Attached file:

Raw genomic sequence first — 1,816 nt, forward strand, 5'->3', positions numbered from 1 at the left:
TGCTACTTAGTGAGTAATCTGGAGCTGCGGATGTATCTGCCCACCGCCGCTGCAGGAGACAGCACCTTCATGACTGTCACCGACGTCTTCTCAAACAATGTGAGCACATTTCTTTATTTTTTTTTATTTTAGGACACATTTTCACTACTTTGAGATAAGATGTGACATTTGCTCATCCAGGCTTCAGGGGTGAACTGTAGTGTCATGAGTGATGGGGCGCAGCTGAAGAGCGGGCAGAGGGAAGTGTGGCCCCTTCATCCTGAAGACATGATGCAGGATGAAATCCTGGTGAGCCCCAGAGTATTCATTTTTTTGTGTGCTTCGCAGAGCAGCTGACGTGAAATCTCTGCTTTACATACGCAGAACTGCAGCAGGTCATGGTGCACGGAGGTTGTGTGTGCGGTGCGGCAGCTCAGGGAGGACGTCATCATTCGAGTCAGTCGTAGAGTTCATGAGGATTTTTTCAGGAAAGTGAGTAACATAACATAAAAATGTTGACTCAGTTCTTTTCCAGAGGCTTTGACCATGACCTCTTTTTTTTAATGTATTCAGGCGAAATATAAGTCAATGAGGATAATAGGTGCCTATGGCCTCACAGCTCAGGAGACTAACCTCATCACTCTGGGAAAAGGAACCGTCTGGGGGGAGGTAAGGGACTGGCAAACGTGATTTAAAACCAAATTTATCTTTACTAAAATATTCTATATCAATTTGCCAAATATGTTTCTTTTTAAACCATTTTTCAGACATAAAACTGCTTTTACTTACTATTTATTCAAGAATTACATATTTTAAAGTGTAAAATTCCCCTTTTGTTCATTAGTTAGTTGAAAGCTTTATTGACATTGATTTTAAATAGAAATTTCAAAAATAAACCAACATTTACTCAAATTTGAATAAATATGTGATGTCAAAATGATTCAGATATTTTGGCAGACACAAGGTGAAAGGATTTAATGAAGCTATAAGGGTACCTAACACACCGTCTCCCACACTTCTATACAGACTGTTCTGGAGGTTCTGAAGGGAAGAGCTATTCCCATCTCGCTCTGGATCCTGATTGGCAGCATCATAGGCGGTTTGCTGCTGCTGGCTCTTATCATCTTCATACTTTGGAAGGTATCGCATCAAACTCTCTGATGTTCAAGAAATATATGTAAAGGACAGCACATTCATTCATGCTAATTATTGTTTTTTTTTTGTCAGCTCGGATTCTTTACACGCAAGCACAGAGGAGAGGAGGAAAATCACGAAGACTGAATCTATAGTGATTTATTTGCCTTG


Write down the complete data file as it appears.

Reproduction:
Raw genomic sequence first — 1,816 nt, forward strand, 5'->3', positions numbered from 1 at the left:
TGCTACTTAGTGAGTAATCTGGAGCTGCGGATGTATCTGCCCACCGCCGCTGCAGGAGACAGCACCTTCATGACTGTCACCGACGTCTTCTCAAACAATGTGAGCACATTTCTTTATTTTTTTTTATTTTAGGACACATTTTCACTACTTTGAGATAAGATGTGACATTTGCTCATCCAGGCTTCAGGGGTGAACTGTAGTGTCATGAGTGATGGGGCGCAGCTGAAGAGCGGGCAGAGGGAAGTGTGGCCCCTTCATCCTGAAGACATGATGCAGGATGAAATCCTGGTGAGCCCCAGAGTATTCATTTTTTTGTGTGCTTCGCAGAGCAGCTGACGTGAAATCTCTGCTTTACATACGCAGAACTGCAGCAGGTCATGGTGCACGGAGGTTGTGTGTGCGGTGCGGCAGCTCAGGGAGGACGTCATCATTCGAGTCAGTCGTAGAGTTCATGAGGATTTTTTCAGGAAAGTGAGTAACATAACATAAAAATGTTGACTCAGTTCTTTTCCAGAGGCTTTGACCATGACCTCTTTTTTTTAATGTATTCAGGCGAAATATAAGTCAATGAGGATAATAGGTGCCTATGGCCTCACAGCTCAGGAGACTAACCTCATCACTCTGGGAAAAGGAACCGTCTGGGGGGAGGTAAGGGACTGGCAAACGTGATTTAAAACCAAATTTATCTTTACTAAAATATTCTATATCAATTTGCCAAATATGTTTCTTTTTAAACCATTTTTCAGACATAAAACTGCTTTTACTTACTATTTATTCAAGAATTACATATTTTAAAGTGTAAAATTCCCCTTTTGTTCATTAGTTAGTTGAAAGCTTTATTGACATTGATTTTAAATAGAAATTTCAAAAATAAACCAACATTTACTCAAATTTGAATAAATATGTGATGTCAAAATGATTCAGATATTTTGGCAGACACAAGGTGAAAGGATTTAATGAAGCTATAAGGGTACCTAACACACCGTCTCCCACACTTCTATACAGACTGTTCTGGAGGTTCTGAAGGGAAGAGCTATTCCCATCTCGCTCTGGATCCTGATTGGCAGCATCATAGGCGGTTTGCTGCTGCTGGCTCTTATCATCTTCATACTTTGGAAGGTATCGCATCAAACTCTCTGATGTTCAAGAAATATATGTAAAGGACAGCACATTCATTCATGCTAATTATTGTTTTTTTTTTGTCAGCTCGGATTCTTTACACGCAAGCACAGAGGAGAGGAGGAAAATCACGAAGACTGAATCTATAGTGATTTATTTGCCTTG